• Apr 25th 2009, 02:14 AM
dave14
Hello,

i am new to the forum; i am glad i found what i have been looking for.
I am just OK with maths; i have been struggling with these few pre-calculus question (some are logarithm); i have attached the questions.. I would really appreciate if anyone of you (maths expert/guru) :) can help me solve these.
Thanks a bunch!! (Bow)

• Apr 25th 2009, 02:46 AM
Soroban
Hello, Dave!

Welcome aboard!

Here's the last one . . .

Quote:

7. Express as the sum or difference of terms.

. . $\log_4\left(\frac{4^x\cdot 4^{2x}\cdot4y}{64}\right)$

We have: . $\log_4\left(\frac{4^x\cdot 4^{2x}\cdot4\cdot y}{4^3}\right) \;=\;\log_4\left(4^{3x-2}\cdot 4y\right)
\;=\;\log_4\left(4^{3x-2}\right) + \log_4(y)$

. . . . . . $= \;(3x-2)\!\cdot\!\underbrace{\log_4(4)}_{\text{This is 1}} \:+\: \log_4(y) \;=\;3x - 2 + \log_4(y)$

• Apr 25th 2009, 06:49 AM
dave14
Quote:

Originally Posted by Soroban
Hello, Dave!

Welcome aboard!

Here's the last one . . .

We have: . $\log_4\left(\frac{4^x\cdot 4^{2x}\cdot4\cdot y}{4^3}\right) \;=\;\log_4\left(4^{3x-2}\cdot 4y\right)
\;=\;\log_4\left(4^{3x-2}\right) + \log_4(y)$

. . . . . . $= \;(3x-2)\!\cdot\!\underbrace{\log_4(4)}_{\text{This is 1}} \:+\: \log_4(y) \;=\;3x - 2 + \log_4(y)$

thanks for the help mate! would appreciate if you can sort out the rest..
• Apr 25th 2009, 10:48 AM
stapel
Quote:

Originally Posted by dave14
thanks for the help mate! would appreciate if you can sort out the rest..

What have you tried? Where are you stuck?

Please be complete, so we can "see" where you're having trouble.

Thank you! (Wink)

Note to other viewers: The text of the exercises is as follows:

Quote:

4) Assume the $3000 investment in problem (3) is placed in an account where interest is compounded continuously. Find the total amount of the investment after five years have passed (assuming no additional deposits or withdrawals) and find the amount of interest earned. 5) Find the time necessary for$500 to grow to $850 when placed in an account that earns 8% compounded semi-annually, assuming no additional deposits or withdrawals. You can certainly solve this graphically or, if you have worked some of the homework problems in section 5.4, you can use the 1-to-1 property of the exponential function and solve this problem algebraically. 6) Explain how the graph of G(X) = -2 * 3^(X + 1) + 1 can be obtained from F(X) = 3^(X) through a series of transformations. 7) Expand and simplify the following logarithmic expression using properties of logarithms, so that it becomes a sum or difference of terms. . . . . . $\log_4\left[\frac{4^x\, \times\, 4^{2x}\, \times\, 4y}{64}\right]$ • Apr 25th 2009, 12:14 PM dave14 well i have several questions but these are the ones i am stuck with..would appreciate any help!! thanks • Apr 25th 2009, 12:30 PM e^(i*pi) Quote: Originally Posted by dave14 well i have several questions but these are the ones i am stuck with..would appreciate any help!! thanks What does question 3 say? I get the feeling you can't answer 4 without knowing 3. The compound interest formula is $N(t) = N_0(1+x)^t$ where $N(t)$ = Amount at time t $N_0$ = Amount at t=0 $x$ = interest rate (per unit of time) $t$ = time. ------ 5) Use the above formula with $N(t) = 850$ $N_0 = 500$ $x = 0.08$ $t = t$ $t = \frac{log(\frac{N(t)}{N_0})}{log(1+x)} = \frac{log(N(t)) - log(N_0)}{log(1+x)}$ I get 6.89 six month periods = 3.45 years • Apr 25th 2009, 12:51 PM stapel Quote: 5) Find the time necessary for$500 to grow to \$850 when placed in an account that earns 8% compounded semi-annually, assuming no additional deposits or withdrawals. You can certainly solve this graphically or, if you have worked some of the homework problems in section 5.4, you can use the 1-to-1 property of the exponential function and solve this problem algebraically.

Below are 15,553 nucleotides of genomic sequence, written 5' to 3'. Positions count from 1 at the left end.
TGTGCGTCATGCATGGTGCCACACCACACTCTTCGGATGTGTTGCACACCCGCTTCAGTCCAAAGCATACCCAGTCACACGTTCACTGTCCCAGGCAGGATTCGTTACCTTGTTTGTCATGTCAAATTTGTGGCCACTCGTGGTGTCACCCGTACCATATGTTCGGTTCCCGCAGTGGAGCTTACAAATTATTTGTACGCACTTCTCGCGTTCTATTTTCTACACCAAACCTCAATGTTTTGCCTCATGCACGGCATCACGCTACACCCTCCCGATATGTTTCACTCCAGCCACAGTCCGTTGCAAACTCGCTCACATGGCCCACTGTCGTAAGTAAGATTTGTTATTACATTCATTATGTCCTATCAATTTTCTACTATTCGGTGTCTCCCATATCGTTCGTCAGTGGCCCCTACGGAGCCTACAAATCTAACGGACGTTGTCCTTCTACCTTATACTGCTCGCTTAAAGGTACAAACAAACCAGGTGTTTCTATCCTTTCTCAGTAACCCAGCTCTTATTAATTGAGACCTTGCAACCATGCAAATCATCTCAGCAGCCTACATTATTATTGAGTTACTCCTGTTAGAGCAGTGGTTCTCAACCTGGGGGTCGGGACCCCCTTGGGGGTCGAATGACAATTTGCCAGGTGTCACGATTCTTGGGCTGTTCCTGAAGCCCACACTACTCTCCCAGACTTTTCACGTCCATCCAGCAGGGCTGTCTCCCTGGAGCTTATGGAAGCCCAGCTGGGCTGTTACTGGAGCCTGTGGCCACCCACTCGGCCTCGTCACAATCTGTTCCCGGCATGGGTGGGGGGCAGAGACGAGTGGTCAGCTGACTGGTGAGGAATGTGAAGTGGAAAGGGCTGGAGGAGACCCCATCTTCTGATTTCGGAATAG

Where are you stuck? You took the compound-interest formula, plugged "500" in for "P", "850" in for "A", "0.08" in for "r", and "2" in for "n", and then used whichever method you prefer for solving for the time "t".

Then what?

Please be complete, keeping in mind that we have no idea what was taught in "section 5.4" of whatever book you're using. Thank you! :D
• Apr 26th 2009, 06:01 PM
dave14
Quote:

Originally Posted by stapel
Where are you stuck? You took the compound-interest formula, plugged "500" in for "P", "850" in for "A", "0.08" in for "r", and "2" in for "n", and then used whichever method you prefer for solving for the time "t".

Then what?

Please be complete, keeping in mind that we have no idea what was taught in "section 5.4" of whatever book you're using. Thank you! :D

i am sorry for that; didnt notice that :)! well its the section from COllege Algebra Seventh Edition (logarithm). I still need help with these questions. anyone please.. (Nerd)